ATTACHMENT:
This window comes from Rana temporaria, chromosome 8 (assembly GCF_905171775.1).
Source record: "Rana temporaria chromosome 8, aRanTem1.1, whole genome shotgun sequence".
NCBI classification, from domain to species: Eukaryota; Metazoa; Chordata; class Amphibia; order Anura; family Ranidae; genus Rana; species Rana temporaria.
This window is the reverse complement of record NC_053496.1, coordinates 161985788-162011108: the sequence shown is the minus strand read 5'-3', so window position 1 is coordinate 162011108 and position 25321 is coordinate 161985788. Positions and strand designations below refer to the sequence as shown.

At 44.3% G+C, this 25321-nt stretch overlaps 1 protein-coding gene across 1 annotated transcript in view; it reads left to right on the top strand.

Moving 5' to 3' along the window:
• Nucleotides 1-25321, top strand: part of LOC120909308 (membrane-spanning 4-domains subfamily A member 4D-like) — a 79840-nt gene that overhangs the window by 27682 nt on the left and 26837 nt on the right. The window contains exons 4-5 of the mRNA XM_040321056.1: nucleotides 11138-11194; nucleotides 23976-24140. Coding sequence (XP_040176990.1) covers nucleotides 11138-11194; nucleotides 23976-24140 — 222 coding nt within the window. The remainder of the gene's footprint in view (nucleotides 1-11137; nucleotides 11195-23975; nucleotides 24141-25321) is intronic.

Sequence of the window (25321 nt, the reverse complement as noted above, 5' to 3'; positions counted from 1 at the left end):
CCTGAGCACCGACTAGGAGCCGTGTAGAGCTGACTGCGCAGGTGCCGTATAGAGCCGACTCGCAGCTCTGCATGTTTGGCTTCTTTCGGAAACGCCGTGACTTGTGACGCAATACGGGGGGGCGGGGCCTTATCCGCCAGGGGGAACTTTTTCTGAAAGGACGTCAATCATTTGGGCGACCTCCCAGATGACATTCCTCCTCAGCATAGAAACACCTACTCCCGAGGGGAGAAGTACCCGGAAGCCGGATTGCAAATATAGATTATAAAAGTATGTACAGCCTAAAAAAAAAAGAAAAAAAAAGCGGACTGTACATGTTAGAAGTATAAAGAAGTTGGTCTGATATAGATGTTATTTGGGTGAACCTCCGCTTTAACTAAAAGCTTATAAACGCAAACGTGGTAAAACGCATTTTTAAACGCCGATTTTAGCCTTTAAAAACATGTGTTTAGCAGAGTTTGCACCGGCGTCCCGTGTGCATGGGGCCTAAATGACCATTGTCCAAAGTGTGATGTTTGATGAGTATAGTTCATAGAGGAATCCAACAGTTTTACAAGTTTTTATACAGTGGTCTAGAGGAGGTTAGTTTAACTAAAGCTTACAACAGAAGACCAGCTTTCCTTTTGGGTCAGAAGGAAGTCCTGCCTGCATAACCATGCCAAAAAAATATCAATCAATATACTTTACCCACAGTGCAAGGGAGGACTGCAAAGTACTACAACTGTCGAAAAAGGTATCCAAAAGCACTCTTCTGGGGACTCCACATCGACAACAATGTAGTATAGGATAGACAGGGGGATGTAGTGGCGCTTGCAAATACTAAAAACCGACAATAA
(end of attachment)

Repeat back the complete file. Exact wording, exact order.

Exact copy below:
This window comes from Rana temporaria, chromosome 8 (assembly GCF_905171775.1).
Source record: "Rana temporaria chromosome 8, aRanTem1.1, whole genome shotgun sequence".
NCBI classification, from domain to species: Eukaryota; Metazoa; Chordata; class Amphibia; order Anura; family Ranidae; genus Rana; species Rana temporaria.
This window is the reverse complement of record NC_053496.1, coordinates 161985788-162011108: the sequence shown is the minus strand read 5'-3', so window position 1 is coordinate 162011108 and position 25321 is coordinate 161985788. Positions and strand designations below refer to the sequence as shown.

At 44.3% G+C, this 25321-nt stretch overlaps 1 protein-coding gene across 1 annotated transcript in view; it reads left to right on the top strand.

Moving 5' to 3' along the window:
• Nucleotides 1-25321, top strand: part of LOC120909308 (membrane-spanning 4-domains subfamily A member 4D-like) — a 79840-nt gene that overhangs the window by 27682 nt on the left and 26837 nt on the right. The window contains exons 4-5 of the mRNA XM_040321056.1: nucleotides 11138-11194; nucleotides 23976-24140. Coding sequence (XP_040176990.1) covers nucleotides 11138-11194; nucleotides 23976-24140 — 222 coding nt within the window. The remainder of the gene's footprint in view (nucleotides 1-11137; nucleotides 11195-23975; nucleotides 24141-25321) is intronic.

Sequence of the window (25321 nt, the reverse complement as noted above, 5' to 3'; positions counted from 1 at the left end):
CCTGAGCACCGACTAGGAGCCGTGTAGAGCTGACTGCGCAGGTGCCGTATAGAGCCGACTCGCAGCTCTGCATGTTTGGCTTCTTTCGGAAACGCCGTGACTTGTGACGCAATACGGGGGGGCGGGGCCTTATCCGCCAGGGGGAACTTTTTCTGAAAGGACGTCAATCATTTGGGCGACCTCCCAGATGACATTCCTCCTCAGCATAGAAACACCTACTCCCGAGGGGAGAAGTACCCGGAAGCCGGATTGCAAATATAGATTATAAAAGTATGTACAGCCTAAAAAAAAAAGAAAAAAAAAGCGGACTGTACATGTTAGAAGTATAAAGAAGTTGGTCTGATATAGATGTTATTTGGGTGAACCTCCGCTTTAACTAAAAGCTTATAAACGCAAACGTGGTAAAACGCATTTTTAAACGCCGATTTTAGCCTTTAAAAACATGTGTTTAGCAGAGTTTGCACCGGCGTCCCGTGTGCATGGGGCCTAAATGACCATTGTCCAAAGTGTGATGTTTGATGAGTATAGTTCATAGAGGAATCCAACAGTTTTACAAGTTTTTATACAGTGGTCTAGAGGAGGTTAGTTTAACTAAAGCTTACAACAGAAGACCAGCTTTCCTTTTGGGTCAGAAGGAAGTCCTGCCTGCATAACCATGCCAAAAAAATATCAATCAATATACTTTACCCACAGTGCAAGGGAGGACTGCAAAGTACTACAACTGTCGAAAAAGGTATCCAAAAGCACTCTTCTGGGGACTCCACATCGACAACAATGTAGTATAGGATAGACAGGGGGATGTAGTGGCGCTTGCAAATACTAAAAACCGACAATAA